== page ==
Tornado season has yet again swept upon the spring months. Are you and your family prepared?
First, let’s go over the difference between a tornado watch and a tornado warning: A tornado watch is issued when weather conditions are favorable for the development of severe thunderstorms that are capable of producing tornadoes whereas a tornado warning is an alert issued by weather services to warn that severe thunderstorms with tornadoes may be imminent. Most of the time when a tornado warning is issued, it means that a funnel cloud or tornado has been spotted.
It’s important to be smart in such a situation. Yes, some of us may want to mimic Phillip Seymour Hoffman and Bill Paxton in the hit movie Twister and chase down a tornado, but let’s be serious, that can get really dangerous, really fast. Note to self: If a tornado seems to be standing still then it’s either traveling away from you or headed right for you.
Learn to listen for sirens. This could be life-saving. Sometimes you may not be able to hear the sirens in enough time or even hear them at all; so have your TV tuned into the local news channel or your radio turned onto the news station. You can also visit National Weather Service for local warnings and statements on what is going on in your area.
Go ahead and get a tornado emergency kit together. This should include plenty of bottled water, canned food items, flashlights, batteries, extra gasoline, fire extinguisher, first aid kit and cash. Set these items in the place you and your family will go to seek shelter.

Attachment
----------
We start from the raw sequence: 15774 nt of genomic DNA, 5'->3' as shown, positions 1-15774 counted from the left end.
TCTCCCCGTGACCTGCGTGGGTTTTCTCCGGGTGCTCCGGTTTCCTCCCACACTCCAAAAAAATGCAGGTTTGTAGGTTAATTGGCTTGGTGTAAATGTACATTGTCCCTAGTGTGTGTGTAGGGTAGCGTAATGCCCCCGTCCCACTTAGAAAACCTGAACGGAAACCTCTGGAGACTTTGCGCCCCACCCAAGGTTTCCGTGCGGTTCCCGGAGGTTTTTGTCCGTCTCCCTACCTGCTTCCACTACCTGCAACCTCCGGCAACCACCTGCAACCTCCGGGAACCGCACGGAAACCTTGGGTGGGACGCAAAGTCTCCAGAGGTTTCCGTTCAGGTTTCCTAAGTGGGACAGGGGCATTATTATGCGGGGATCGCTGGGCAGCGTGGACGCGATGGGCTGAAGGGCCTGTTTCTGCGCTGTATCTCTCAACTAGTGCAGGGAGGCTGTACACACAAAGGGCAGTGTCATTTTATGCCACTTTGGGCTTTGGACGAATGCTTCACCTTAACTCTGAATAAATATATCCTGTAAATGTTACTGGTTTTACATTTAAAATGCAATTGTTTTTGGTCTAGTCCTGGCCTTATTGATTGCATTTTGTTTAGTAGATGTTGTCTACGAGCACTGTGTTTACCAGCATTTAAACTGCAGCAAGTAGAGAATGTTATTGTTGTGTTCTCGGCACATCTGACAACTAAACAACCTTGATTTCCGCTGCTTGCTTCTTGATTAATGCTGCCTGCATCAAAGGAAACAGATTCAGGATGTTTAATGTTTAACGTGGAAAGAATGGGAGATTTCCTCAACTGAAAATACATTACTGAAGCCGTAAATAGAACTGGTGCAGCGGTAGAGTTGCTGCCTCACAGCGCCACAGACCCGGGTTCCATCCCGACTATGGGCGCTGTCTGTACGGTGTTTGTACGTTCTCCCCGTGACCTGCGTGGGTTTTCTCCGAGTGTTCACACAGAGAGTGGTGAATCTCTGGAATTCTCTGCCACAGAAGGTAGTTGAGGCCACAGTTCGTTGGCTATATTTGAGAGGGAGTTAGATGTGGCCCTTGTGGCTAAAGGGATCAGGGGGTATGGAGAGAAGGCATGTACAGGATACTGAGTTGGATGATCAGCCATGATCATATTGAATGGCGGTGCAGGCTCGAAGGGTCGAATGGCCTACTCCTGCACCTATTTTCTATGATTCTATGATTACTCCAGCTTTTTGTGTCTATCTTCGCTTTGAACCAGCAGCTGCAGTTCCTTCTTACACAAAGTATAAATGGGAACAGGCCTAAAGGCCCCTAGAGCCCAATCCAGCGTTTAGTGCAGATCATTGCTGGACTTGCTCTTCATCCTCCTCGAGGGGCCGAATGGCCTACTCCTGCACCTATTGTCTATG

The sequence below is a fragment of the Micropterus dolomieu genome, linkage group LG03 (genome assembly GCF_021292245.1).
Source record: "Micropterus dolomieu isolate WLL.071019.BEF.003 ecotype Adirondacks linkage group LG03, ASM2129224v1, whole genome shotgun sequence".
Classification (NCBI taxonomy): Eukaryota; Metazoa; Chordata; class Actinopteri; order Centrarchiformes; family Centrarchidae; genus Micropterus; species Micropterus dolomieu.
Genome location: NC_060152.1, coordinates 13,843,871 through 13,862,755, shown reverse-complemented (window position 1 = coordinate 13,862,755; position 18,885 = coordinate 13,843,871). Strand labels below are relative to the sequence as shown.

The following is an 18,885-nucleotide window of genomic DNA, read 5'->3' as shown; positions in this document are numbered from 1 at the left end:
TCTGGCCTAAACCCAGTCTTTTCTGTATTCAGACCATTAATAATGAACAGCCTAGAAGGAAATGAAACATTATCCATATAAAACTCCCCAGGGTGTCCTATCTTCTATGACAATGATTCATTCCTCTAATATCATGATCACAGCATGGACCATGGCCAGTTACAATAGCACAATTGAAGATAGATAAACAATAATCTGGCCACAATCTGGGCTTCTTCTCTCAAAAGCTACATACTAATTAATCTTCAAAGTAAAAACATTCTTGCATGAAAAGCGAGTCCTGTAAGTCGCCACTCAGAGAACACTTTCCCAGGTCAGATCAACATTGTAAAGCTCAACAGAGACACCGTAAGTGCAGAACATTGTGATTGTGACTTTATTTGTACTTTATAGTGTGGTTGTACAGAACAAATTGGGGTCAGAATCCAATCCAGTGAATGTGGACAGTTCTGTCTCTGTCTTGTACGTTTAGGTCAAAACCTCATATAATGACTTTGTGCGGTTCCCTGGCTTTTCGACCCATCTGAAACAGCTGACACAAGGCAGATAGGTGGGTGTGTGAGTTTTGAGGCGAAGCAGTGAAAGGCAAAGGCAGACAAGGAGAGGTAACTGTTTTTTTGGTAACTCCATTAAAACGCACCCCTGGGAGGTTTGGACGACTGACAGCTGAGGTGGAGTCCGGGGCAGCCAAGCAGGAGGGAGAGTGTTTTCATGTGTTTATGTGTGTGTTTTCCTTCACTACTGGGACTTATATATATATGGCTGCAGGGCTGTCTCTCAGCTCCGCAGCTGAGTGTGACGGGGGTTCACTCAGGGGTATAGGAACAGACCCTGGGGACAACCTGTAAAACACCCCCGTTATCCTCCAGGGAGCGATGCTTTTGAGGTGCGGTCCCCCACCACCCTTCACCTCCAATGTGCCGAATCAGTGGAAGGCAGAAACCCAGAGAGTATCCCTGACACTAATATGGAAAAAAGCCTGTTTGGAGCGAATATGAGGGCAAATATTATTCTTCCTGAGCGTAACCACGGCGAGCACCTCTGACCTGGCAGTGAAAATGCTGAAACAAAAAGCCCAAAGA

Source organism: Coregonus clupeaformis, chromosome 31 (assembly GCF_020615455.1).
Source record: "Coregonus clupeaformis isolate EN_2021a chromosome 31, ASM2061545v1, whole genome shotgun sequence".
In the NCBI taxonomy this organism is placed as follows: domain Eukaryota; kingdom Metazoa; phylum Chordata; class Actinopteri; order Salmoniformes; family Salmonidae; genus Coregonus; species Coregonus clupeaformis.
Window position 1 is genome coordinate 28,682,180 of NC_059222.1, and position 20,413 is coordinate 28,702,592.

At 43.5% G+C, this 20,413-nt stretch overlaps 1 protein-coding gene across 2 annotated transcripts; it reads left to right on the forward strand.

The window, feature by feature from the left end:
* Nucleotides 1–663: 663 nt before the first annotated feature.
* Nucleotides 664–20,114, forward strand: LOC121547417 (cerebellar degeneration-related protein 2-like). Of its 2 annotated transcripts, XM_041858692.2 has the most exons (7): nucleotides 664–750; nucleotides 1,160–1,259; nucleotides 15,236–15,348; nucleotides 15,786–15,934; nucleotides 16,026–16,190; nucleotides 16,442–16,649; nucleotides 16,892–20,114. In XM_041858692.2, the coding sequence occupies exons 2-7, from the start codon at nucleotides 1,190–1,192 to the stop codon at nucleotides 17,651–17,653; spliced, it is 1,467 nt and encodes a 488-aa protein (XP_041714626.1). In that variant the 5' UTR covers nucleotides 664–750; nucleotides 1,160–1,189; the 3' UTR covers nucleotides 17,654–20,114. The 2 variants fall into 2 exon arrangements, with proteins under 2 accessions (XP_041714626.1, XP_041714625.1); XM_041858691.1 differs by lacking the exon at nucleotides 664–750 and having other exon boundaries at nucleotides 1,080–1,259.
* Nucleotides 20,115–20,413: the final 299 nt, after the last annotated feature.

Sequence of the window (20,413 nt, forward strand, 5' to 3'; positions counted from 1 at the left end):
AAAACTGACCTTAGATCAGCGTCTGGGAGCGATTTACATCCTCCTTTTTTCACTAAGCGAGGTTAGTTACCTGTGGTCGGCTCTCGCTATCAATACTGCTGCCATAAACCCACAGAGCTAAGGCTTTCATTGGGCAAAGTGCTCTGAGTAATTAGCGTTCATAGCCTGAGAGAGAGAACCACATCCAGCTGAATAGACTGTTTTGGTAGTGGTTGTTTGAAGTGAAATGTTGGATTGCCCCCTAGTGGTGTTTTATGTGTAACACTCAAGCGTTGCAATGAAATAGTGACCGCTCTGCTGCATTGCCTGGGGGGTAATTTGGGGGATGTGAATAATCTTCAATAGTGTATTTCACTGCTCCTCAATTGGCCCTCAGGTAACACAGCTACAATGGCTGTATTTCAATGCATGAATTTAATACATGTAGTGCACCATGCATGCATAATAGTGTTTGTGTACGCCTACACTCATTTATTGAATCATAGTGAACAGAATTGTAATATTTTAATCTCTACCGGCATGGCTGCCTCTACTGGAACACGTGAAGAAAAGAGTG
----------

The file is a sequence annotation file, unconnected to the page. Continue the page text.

Seek shelter. If your home does not have a basement, then go to the lowest level of your home if it is more than one story tall and lay under a sturdy desk or plop down in the bathtub. Protect your head and body from falling debris by covering yourself with a thick padding, such as a mattress or duvet comforter (or take something we all have learned from tornado drills at school: crouching in front of the lockers with a book covering our heads).
An important tip to remember: when you take cover, it’s important to bring something that comforts both you, your pets and your children (such as your child’s favorite toy or your dog’s bed).
Although nothing can be done to prevent a tornado, certain precautions can help in saving your life and those closest to you. Knowing what to do during a tornado is vital to lives all across the world. Facing high winds and hazards such as flying debris is possible during tornadoes; and in taking precautions, you’re able to help save many lives around you. Get prepared, be safe and most importantly, be smart.
Brittany Bugg is a hottytoddy.com staff writer and can be reached at firstname.lastname@example.org.